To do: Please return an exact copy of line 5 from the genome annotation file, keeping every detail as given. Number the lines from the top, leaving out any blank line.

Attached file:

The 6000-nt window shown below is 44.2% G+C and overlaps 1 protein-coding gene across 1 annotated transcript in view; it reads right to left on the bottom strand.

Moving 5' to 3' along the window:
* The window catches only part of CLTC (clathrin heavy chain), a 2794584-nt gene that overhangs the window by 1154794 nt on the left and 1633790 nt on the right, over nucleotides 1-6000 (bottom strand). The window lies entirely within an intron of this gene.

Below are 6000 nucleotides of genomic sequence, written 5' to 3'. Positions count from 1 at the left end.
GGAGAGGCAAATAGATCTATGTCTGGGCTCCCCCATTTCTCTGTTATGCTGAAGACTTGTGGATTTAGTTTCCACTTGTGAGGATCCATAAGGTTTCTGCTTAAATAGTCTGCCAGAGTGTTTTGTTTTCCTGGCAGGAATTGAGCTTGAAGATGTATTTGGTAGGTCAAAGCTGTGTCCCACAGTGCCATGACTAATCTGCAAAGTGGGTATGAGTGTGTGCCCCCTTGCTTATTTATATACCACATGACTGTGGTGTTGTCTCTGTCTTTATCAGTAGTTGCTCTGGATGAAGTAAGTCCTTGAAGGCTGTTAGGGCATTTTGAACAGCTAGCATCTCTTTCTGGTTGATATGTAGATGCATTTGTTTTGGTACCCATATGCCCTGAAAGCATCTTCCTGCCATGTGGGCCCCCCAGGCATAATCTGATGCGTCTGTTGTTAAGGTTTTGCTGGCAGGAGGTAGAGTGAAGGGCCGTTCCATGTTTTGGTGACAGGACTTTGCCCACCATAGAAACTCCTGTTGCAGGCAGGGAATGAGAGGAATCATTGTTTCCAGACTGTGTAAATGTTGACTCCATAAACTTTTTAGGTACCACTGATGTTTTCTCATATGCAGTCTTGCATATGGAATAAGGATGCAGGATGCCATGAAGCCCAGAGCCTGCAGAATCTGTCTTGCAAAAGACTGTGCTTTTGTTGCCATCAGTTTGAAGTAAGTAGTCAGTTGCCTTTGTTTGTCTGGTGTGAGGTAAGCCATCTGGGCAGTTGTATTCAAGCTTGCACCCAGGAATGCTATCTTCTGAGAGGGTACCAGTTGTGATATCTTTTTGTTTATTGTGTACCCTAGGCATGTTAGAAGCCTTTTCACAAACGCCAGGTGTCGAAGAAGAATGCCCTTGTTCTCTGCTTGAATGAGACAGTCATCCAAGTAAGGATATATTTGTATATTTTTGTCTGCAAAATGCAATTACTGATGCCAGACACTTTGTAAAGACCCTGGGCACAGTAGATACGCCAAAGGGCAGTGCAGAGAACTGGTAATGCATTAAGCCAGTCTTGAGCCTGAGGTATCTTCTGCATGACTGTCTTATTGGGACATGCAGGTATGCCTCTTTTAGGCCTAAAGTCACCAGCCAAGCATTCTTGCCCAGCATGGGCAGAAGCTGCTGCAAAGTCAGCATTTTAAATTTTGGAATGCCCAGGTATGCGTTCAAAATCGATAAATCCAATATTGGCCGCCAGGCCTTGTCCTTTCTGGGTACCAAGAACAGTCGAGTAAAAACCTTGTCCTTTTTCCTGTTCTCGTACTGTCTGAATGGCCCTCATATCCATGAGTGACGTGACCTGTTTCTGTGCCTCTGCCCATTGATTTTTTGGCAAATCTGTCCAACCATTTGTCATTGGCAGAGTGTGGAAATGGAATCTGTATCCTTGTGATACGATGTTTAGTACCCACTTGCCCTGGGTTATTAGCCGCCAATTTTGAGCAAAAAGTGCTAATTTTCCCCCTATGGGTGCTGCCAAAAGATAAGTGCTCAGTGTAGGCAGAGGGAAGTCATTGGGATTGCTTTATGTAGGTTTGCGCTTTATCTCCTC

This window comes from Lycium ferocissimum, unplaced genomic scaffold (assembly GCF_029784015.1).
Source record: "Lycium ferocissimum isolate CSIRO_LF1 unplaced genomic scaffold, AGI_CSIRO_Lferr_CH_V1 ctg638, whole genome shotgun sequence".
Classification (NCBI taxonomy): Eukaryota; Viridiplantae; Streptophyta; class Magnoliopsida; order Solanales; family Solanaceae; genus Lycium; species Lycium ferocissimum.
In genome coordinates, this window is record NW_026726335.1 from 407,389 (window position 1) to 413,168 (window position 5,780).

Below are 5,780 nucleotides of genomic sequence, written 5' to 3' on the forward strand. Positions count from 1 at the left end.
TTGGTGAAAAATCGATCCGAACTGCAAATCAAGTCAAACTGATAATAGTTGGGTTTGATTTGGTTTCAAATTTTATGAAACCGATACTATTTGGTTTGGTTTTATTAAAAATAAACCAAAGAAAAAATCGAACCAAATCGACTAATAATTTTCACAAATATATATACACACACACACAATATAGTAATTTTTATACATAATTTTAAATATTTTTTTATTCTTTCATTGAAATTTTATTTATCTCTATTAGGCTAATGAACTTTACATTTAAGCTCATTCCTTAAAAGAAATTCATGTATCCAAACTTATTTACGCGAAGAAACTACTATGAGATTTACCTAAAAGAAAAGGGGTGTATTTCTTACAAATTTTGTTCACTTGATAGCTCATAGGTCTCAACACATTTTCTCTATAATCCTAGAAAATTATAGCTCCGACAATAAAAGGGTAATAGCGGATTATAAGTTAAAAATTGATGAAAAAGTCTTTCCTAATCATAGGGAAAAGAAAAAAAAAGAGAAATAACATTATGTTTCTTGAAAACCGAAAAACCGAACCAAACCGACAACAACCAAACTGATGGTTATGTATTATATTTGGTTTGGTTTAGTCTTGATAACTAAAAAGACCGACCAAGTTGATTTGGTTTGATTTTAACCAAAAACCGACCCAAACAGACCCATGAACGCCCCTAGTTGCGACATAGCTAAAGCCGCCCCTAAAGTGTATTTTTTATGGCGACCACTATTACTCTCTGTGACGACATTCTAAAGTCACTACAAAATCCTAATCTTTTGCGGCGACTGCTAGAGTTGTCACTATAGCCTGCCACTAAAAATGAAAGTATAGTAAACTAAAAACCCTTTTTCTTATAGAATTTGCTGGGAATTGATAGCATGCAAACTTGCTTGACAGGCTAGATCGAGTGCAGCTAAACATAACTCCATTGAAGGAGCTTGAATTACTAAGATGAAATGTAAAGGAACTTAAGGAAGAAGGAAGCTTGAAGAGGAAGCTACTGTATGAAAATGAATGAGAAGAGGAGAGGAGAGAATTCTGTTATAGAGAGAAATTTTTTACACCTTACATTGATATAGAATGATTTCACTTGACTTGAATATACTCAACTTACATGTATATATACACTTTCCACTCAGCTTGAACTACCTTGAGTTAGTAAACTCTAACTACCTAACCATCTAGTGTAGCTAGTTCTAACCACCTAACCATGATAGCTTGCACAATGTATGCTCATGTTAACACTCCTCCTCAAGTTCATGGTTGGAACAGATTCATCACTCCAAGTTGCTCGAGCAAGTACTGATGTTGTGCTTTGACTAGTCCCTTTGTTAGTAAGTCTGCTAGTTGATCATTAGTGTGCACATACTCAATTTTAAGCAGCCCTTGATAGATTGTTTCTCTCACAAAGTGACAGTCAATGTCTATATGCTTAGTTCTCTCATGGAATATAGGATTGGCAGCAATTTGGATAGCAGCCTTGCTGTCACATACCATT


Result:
GGAGAGGCAAATAGATCTATGTCTGGGCTCCCCCATTTCTCTGTTATGCTGAAGACTTGTGGATTTAGTTTCCACTTGTGAGGATCCATAAGGTTTCTGCTTAAATAGTCTGCCAGAGTGTTTTGTTTTCCTGGCAGGAATTGAGCTTGAAGATGTATTTGGTAGGTCAAAGCTGTGTCCCACAGTGCCATGACTAATCTGCAAAGTGGGTATGAGTGTGTGCCCCCTTGCTTATTTATATACCACATGACTGTGGTGTTGTCTCTGTCTTTATCAGTAGTTGCTCTGGATGAAGTAAGTCCTTGAAGGCTGTTAGGGCATTTTGAACAGCTAGCATCTCTTTCTGGTTGATATGTAGATGCATTTGTTTTGGTACCCATATGCCCTGAAAGCATCTTCCTGCCATGTGGGCCCCCCAGGCATAATCTGATGCGTCTGTTGTTAAGGTTTTGCTGGCAGGAGGTAGAGTGAAGGGCCGTTCCATGTTTTGGTGACAGGACTTTGCCCACCATAGAAACTCCTGTTGCAGGCAGGGAATGAGAGGAATCATTGTTTCCAGACTGTGTAAATGTTGACTCCATAAACTTTTTAGGTACCACTGATGTTTTCTCATATGCAGTCTTGCATATGGAATAAGGATGCAGGATGCCATGAAGCCCAGAGCCTGCAGAATCTGTCTTGCAAAAGACTGTGCTTTTGTTGCCATCAGTTTGAAGTAAGTAGTCAGTTGCCTTTGTTTGTCTGGTGTGAGGTAAGCCATCTGGGCAGTTGTATTCAAGCTTGCACCCAGGAATGCTATCTTCTGAGAGGGTACCAGTTGTGATATCTTTTTGTTTATTGTGTACCCTAGGCATGTTAGAAGCCTTTTCACAAACGCCAGGTGTCGAAGAAGAATGCCCTTGTTCTCTGCTTGAATGAGACAGTCATCCAAGTAAGGATATATTTGTATATTTTTGTCTGCAAAATGCAATTACTGATGCCAGACACTTTGTAAAGACCCTGGGCACAGTAGATACGCCAAAGGGCAGTGCAGAGAACTGGTAATGCATTAAGCCAGTCTTGAGCCTGAGGTATCTTCTGCATGACTGTCTTATTGGGACATGCAGGTATGCCTCTTTTAGGCCTAAAGTCACCAGCCAAGCATTCTTGCCCAGCATGGGCAGAAGCTGCTGCAAAGTCAGCATTTTAAATTTTGGAATGCCCAGGTATGCGTTCAAAATCGATAAATCCAATATTGGCCGCCAGGCCTTGTCCTTTCTGGGTACCAAGAACAGTCGAGTAAAAACCTTGTCCTTTTTCCTGTTCTCGTACTGTCTGAATGGCCCTCATATCCATGAGTGACGTGACCTGTTTCTGTGCCTCTGCCCATTGATTTTTTGGCAAATCTGTCCAACCATTTGTCATTGGCAGAGTGTGGAAATGGAATCTGTATCCTTGTGATACGATGTTTAGTACCCACTTGCCCTGGGTTATTAGCCGCCAATTTTGAGCAAAAAGTGCTAATTTTCCCCCTATGGGTGCTGCCAAAAGATAAGTGCTCAGTGTAGGCAGAGGGAAGTCATTGGGATTGCTTTATGTAGGTTTGCGCTTTATCTCCTC